Investors are waiting for confirmation of industry data that showed US gasoline stocks posted a surprise fall last week, and are also keeping an eye on the outcome of a meeting of producer group OPEC.
Brent futures had gained $0.18 to $109.70 per barrel by Wednesday morning, after sliding 0.5% lower.
US oil added $0.10 to $104.45. It rose to an intraday high of $105.06 in the previous session, inching close to the high for the year at $105.22.
“Oil demand is likely to be stronger, especially in the second half of the year, driven by higher consumption in the United States and China” IHS Energy Insight vice president energy consultancy Victor Shum told Reuters.
“There is more supply as output in North America ramps up, but that is only offsetting the fall in output in Libya and elsewhere. Overall, the oil market looks well supported.”
Gasoline stocks fell by 441,000 barrels compared with expectations for an 843,000-barrels gain, data from the American Petroleum Institute showed.
That helped offset the impact from a rise in crude stocks by 1.45 million barrels, versus forecasts of a decrease of 1.9 million barrels.
The market is now waiting official data from the Department of Energy’s Energy Information Administration for confirmation and to assess the country’s consumption outlook.
Higher demand comes against a backdrop of rising supplies.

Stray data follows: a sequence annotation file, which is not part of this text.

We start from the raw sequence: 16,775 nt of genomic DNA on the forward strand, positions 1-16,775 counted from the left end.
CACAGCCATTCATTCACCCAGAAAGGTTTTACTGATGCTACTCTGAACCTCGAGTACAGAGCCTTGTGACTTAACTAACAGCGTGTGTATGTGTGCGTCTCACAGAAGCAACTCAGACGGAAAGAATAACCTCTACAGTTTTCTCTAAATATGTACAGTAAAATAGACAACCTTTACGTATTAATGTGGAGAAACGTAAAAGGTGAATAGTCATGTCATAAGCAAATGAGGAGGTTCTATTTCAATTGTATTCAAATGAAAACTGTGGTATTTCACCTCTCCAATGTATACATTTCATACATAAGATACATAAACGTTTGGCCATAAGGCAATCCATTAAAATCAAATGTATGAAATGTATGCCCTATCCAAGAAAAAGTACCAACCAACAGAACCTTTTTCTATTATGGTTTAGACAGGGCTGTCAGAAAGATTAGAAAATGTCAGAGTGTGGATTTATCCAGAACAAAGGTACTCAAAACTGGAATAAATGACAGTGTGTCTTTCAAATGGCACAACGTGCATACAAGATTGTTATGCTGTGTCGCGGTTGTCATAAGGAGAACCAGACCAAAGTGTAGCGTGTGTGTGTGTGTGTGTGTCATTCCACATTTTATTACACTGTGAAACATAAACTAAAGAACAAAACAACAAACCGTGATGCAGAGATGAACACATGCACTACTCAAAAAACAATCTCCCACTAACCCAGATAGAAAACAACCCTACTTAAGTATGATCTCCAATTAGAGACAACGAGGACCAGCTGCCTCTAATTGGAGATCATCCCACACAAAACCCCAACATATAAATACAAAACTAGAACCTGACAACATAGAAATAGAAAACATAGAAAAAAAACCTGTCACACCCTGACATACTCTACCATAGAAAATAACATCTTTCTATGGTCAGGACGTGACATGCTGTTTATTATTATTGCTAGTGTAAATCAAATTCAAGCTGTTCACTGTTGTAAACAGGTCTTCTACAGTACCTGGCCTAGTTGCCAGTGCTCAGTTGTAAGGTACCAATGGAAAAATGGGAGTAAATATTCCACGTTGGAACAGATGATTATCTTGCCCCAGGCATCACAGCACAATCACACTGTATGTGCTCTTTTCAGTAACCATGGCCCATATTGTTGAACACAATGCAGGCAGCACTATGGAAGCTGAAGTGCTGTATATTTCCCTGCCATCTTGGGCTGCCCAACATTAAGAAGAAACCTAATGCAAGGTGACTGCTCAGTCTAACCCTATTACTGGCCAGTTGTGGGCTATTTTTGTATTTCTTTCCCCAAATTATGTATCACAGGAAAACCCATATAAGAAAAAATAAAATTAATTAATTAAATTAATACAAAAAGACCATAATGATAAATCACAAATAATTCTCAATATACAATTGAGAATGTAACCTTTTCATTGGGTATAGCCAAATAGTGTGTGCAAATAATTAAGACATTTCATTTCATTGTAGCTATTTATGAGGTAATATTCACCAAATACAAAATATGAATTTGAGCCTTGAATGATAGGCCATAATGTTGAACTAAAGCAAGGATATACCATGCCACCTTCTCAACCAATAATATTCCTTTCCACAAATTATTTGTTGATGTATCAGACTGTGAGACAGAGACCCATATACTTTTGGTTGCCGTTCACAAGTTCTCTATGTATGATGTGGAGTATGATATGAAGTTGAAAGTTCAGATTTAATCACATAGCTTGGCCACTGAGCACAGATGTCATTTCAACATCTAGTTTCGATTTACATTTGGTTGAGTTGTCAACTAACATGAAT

Total US crude oil production in May reached the its strongest levels in 26 years, hitting an average of 8.4 million barrels per day, the US Energy Information Administration said in a monthly short-term energy outlook.
It also said its 2015 forecast of 9.27 million bpd was the highest annual average level of oil production since 1972.
Iran put OPEC on notice of its plans to raise output swiftly with the help of foreign investors immediately after any lifting of sanctions imposed over its nuclear programme. Oil Minister Bijan Zanganeh said Iran could increase oil exports by 500,000 barrels per day straight after sanctions were lifted.
But oil prices remained largely unfazed by the expected rise due to ongoing disruptions in supplies from key exporters and simmering geopolitical tensions.
“There could be a lot of supply coming into the market if the situation in Libya improves and if sanctions are lifted on Iran. But there are a lot of ifs,” Shum said.
OPEC, which pumps more than a third of the world’s oil, is meeting in Vienna to agree policy for the second half of the year.
Ministers have said they will leave the output target of 30 million barrels per day unchanged, and that the market is well-supplied.